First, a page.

And I need them to be simple to use because of my job; moving from the Torch to the PRIV feels like I sprung from the dark ages to the modern day in a single purchase.

Greene: What specific features of PRIV couldn’t you live without in the workplace?

PRIVHassell: Honestly, the software. BlackBerry’s done a great job integrating the Hub with Google’s operating system, and through Google Play I’ve got instant access to various sports news apps like ESPN – I didn’t have any of that on my Torch. I also enjoy the fact that I’m able to tweak and streamline how I access my apps through PRIV’s widgets, and how easy it is to post content to social media.

The camera is another thing I love. I was showing the video off to some of the athletes I was interviewing at a wrestling tournament, and they asked me what it was. Some of them hadn’t even heard of BlackBerry – they were just that young. Those that knew the brand laughed when I explained it to them, but they weren’t laughing for long.

When I showed them it was a quality product, they were impressed, and when I showed them how clear the video quality was, they were amazed.

I’m a huge fan of the keyboards, as well – they’re both fantastic. Surprisingly, though, thanks to the bigger screen on PRIV, I find myself using the onscreen keyboard more than the physical one. I never expected that.

The PRIV helps me get the word out a lot faster with local stories, and equips me with the apps I need to do so, no matter where I am. It’s crazy not to have a phone of this level in my business, and I’m wishing I got something like it sooner. In the long run, it’s worth the price.

Greene: Overall, how would you rate PRIV?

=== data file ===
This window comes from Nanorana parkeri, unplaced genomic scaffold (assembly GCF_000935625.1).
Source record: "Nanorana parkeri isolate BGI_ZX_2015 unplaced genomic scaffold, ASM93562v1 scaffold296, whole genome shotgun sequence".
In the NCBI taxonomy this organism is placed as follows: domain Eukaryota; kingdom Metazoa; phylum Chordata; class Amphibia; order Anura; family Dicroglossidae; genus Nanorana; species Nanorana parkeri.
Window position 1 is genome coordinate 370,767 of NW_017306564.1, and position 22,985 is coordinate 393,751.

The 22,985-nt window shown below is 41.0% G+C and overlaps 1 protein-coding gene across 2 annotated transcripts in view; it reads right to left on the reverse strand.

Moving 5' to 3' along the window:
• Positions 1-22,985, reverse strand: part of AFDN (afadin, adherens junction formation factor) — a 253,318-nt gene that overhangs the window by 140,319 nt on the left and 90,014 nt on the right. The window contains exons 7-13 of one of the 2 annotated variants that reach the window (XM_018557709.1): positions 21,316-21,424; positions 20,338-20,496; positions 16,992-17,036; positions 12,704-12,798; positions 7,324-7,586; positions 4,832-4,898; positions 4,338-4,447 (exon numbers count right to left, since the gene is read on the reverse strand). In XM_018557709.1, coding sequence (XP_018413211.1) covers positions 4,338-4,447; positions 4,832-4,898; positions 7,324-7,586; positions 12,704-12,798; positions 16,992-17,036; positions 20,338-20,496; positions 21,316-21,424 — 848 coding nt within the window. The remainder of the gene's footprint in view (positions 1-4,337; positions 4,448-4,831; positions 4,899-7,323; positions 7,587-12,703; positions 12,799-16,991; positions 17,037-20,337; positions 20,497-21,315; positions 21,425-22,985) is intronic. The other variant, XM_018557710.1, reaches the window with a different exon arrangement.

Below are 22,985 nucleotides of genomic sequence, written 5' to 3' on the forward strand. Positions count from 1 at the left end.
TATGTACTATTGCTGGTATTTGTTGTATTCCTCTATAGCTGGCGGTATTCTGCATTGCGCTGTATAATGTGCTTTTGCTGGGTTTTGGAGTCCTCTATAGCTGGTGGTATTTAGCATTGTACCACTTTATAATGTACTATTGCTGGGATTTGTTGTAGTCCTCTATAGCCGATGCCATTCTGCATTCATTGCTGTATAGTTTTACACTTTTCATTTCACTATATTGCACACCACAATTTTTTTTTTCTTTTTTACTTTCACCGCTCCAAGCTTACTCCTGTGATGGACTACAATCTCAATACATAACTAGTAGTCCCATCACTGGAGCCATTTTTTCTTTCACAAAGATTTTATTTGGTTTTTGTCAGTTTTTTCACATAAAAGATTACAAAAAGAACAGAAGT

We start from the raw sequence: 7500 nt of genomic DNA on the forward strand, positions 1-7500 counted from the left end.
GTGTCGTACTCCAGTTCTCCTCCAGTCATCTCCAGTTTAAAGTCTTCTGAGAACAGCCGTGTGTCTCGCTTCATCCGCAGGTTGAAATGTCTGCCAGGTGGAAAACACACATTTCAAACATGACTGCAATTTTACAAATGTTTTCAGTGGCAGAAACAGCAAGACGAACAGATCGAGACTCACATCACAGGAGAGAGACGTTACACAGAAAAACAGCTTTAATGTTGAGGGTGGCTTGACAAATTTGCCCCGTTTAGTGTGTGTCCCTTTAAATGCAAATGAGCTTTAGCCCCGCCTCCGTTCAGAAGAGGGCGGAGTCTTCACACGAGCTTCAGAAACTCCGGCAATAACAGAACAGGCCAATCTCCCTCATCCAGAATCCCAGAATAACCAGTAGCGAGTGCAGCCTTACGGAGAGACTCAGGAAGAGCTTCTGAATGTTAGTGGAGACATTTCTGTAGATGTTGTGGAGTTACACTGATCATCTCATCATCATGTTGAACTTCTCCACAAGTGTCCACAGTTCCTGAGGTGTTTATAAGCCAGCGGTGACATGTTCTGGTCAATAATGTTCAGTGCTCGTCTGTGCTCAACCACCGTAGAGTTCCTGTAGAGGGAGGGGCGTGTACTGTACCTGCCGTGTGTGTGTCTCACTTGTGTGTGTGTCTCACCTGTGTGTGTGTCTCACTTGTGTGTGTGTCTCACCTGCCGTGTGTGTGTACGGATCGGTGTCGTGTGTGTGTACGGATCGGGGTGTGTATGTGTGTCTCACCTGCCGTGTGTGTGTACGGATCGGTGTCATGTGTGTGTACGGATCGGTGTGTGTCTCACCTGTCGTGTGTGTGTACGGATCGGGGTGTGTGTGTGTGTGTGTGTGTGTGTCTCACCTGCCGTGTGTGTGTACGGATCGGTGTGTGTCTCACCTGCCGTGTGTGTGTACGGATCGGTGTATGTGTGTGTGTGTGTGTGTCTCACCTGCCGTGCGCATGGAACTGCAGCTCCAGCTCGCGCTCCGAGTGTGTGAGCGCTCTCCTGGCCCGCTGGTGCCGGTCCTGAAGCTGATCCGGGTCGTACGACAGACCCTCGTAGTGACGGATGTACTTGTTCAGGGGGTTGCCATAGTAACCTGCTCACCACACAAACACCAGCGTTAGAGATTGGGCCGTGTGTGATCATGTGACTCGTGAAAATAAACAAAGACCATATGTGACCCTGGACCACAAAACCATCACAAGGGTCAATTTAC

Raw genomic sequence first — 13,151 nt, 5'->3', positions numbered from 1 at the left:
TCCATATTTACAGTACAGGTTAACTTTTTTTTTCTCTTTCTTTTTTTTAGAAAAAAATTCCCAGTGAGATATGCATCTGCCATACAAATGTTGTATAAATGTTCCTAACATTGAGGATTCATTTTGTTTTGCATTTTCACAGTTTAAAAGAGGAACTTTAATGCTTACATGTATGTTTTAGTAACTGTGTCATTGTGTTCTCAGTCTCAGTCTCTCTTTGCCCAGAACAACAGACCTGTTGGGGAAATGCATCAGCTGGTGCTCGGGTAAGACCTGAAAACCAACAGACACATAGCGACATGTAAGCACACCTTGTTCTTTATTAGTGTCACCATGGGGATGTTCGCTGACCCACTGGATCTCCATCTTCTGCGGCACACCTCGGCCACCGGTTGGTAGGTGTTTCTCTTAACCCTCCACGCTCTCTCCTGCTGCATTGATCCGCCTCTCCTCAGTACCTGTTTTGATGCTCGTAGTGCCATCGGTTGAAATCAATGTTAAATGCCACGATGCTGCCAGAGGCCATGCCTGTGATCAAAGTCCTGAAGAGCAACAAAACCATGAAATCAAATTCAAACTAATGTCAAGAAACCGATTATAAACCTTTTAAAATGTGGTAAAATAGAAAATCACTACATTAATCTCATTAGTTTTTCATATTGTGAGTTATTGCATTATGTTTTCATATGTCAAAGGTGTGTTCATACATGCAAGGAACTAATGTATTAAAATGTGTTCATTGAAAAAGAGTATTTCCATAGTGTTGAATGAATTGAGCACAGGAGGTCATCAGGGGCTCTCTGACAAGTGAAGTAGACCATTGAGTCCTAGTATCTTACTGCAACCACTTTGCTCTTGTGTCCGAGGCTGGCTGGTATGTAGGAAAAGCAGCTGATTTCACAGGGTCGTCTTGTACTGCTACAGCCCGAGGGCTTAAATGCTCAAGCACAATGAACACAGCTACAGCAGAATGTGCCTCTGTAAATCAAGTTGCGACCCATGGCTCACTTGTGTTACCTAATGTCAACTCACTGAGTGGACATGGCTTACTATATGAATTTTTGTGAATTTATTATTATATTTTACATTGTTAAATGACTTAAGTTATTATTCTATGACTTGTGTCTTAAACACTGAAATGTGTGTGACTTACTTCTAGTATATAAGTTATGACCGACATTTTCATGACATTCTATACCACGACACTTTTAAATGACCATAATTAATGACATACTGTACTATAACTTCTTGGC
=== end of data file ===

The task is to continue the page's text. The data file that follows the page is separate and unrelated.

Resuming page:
Hassel: Above every other device I’ve ever used or tried. I’ve seen some of the phones my friends have, and that’s fine for them, but I don’t have much time to mess with bells and whistles. And I’m not going to buy an iPhone just because I have an iPod and MacBook.

I’m going to go for the phone that actually helps me get something done, rather than just buying what everyone else has.

Want to learn more about the PRIV? Have a look at what Ryan Blundell has to say about his phone, or see how some top lifestyle bloggers feel about the device. You could also read about how it’s been listed as an incredible enterprise productivity tool or listen to business development expert Jim Opfer’s take on the device. Finally, if you’re interested in picking up a PRIV for yourself, check out our availability blog. Many carriers such as AT&T in the U.S. and Rogers and Bell in Canada are also offering PRIV at new, lower prices (as low as $299.99 on two-year contract in Canada or $21.34/month with zero down at AT&T)

About Nicholas C. Greene

Nicholas C. Greene is a technology writer based in Calgary, Canada. An English graduate of the University of Calgary, he's written for publications and organizations such as VPN Haus, Streetwise, Northcutt, and The Coolist.